Transmitters generate “Radio Frequency” (RF) energy. This RF energy is then modified to convey useful information.
The simplest method to send information is to turn the transmitter on and off in recognizable pattern, such as Morse code. This has the advantage of being simple radios to build, and is very efficient in using both electrical power and “bandwidth”. The disadvantage is the both the person transmitting and receiving the signal need to know Morse Code. Morse Code transmissions are often called “CW” for “Continuous Wave” which describes how the underlying signal is now generated.
But how can you send the sound of someone’s voice over radio so that an untrained person can hear it?
The first technique to be developed is called “Amplitude Modulation” or AM. In this case, the strength of the RF signaled is varied by the sound of the voice being placed on it. While simple to do, this requires a bit of power, occupies a bit of bandwidth, and is subject to atmospheric noise, which often similarly AM.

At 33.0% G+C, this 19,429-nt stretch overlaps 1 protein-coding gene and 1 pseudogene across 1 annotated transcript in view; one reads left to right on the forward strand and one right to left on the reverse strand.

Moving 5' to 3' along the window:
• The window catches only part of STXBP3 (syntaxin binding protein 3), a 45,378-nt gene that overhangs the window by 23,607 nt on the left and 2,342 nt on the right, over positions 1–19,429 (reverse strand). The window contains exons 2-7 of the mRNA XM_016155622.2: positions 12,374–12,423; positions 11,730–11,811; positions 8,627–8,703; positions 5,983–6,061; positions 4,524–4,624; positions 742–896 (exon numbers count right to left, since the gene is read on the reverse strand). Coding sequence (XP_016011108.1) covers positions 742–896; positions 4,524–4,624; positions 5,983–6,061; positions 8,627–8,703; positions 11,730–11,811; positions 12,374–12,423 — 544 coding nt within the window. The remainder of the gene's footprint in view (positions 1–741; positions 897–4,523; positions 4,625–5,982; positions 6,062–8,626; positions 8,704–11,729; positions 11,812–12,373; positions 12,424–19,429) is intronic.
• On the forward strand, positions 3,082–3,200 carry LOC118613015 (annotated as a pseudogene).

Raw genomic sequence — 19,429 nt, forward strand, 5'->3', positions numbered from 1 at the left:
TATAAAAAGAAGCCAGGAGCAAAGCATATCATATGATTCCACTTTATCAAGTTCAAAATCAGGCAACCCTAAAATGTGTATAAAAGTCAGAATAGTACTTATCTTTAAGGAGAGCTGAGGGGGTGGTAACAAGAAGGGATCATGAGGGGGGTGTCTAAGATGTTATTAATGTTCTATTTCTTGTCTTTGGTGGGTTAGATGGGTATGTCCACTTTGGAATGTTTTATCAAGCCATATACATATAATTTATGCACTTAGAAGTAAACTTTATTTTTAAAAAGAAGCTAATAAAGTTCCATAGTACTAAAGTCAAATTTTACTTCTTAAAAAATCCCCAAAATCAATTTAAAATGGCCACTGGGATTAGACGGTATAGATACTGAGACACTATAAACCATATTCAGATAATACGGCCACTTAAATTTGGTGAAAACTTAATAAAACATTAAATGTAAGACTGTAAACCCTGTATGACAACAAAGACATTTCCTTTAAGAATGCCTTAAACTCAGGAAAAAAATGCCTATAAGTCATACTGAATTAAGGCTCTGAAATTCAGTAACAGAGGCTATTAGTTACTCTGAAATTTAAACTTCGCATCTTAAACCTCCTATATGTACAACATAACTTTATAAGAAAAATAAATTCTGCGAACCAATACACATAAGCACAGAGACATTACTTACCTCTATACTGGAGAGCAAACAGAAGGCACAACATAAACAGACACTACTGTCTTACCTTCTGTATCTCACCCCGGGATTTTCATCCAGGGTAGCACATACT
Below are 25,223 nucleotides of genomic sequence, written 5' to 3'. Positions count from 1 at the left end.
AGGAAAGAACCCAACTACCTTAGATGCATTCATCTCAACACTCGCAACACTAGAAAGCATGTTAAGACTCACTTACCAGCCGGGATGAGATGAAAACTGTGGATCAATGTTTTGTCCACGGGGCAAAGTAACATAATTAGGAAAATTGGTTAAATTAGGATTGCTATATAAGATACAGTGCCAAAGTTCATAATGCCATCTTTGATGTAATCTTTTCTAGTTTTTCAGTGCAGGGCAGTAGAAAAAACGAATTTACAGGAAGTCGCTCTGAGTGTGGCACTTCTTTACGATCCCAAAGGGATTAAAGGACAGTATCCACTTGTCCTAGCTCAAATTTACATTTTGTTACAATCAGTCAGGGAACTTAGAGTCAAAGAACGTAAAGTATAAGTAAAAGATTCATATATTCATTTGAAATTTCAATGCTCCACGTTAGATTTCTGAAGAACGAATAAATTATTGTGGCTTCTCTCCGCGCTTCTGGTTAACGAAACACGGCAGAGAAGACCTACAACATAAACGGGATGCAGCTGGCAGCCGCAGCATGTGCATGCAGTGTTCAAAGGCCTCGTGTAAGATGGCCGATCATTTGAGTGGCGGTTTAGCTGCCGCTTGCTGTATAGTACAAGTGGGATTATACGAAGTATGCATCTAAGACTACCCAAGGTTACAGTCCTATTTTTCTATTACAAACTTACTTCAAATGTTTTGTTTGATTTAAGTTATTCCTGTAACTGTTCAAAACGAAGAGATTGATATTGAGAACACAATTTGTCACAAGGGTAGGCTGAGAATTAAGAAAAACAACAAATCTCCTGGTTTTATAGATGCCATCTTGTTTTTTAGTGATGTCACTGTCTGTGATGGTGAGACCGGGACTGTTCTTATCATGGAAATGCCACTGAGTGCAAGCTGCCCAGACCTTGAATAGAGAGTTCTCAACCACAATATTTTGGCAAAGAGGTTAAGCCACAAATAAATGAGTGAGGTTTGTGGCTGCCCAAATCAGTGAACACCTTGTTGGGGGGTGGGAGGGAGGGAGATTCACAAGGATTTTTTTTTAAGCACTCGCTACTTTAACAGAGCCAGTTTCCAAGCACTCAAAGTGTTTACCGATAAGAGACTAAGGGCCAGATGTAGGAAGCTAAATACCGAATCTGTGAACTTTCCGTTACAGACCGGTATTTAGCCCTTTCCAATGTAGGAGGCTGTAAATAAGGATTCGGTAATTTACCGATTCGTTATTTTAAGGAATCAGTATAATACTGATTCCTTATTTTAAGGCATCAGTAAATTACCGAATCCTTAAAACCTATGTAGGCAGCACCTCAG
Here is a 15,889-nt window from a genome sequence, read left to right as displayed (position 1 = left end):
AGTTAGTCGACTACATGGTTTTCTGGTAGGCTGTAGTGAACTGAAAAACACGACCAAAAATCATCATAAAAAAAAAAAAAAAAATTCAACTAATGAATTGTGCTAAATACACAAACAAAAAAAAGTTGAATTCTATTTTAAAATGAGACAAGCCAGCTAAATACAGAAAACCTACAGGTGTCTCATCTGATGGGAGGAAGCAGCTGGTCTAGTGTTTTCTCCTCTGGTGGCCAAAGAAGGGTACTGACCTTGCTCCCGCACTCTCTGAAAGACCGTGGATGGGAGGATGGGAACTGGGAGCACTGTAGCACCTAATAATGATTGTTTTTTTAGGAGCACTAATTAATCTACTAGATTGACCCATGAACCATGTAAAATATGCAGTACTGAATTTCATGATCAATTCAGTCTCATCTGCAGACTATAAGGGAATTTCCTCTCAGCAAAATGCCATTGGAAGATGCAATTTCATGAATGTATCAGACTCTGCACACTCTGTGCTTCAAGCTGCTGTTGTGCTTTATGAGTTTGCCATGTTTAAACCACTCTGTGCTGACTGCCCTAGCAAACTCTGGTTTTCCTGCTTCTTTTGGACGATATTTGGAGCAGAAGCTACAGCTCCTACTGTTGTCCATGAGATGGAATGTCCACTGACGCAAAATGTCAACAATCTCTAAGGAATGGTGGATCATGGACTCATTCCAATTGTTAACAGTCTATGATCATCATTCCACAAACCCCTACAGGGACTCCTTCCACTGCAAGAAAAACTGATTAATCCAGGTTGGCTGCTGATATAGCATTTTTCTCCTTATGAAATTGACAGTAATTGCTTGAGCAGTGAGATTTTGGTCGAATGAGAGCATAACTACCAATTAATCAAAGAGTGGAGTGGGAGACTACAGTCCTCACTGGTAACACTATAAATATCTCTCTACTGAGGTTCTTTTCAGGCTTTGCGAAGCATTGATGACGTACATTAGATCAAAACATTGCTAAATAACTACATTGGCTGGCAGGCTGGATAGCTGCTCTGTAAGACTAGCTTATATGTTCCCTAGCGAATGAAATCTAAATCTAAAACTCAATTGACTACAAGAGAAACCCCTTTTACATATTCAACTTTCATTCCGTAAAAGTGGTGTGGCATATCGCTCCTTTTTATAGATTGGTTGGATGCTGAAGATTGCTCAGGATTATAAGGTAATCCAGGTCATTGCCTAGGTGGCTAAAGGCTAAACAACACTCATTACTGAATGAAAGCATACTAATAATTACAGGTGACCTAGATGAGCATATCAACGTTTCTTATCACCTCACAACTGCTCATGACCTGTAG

To reduce, the bandwidth and power needed on the HF bands, voice communications are often done using “Single SIde Band” (SSB), which cuts the transmission in half, and suppresses a lot of the carrier signal. The receiver then adds the carrier back using a “Beat Frequency Oscillator” (BFO) to make the “Donald Duck” sounding signal intelligible. It does require more frequency stability and some skill on the receiving operator, so this is mostly used for point to point communications instead of broadcasting.
For a really good high fidelity sounding signal, which is especially important when transmitting music, “Frequency Modulation” (FM) is used. In this case the frequency of the carrier signal is varied by the information, instead of the amplitude. This provides a very realistic sound, but since it takes lots of power and bandwidth, is restricted to the VHF and higher portions of the spectrum.
A more modern techniques is digital transmission. In this case, the audio signal of a voice is sliced up, sampled, measured, and converted to a numerical value for each millisecond. This data is then sent by microchip computer on the RF as a series of on off pulses, much like an extremely fast Morse Code. The receiving radio’s microchip decodes the pattern and numbers to recreate the voice signal in it’s speaker. This has the advantage of being less prone to interference as error-correction can be included, and also that computer data can also be sent by radio from one computer to another.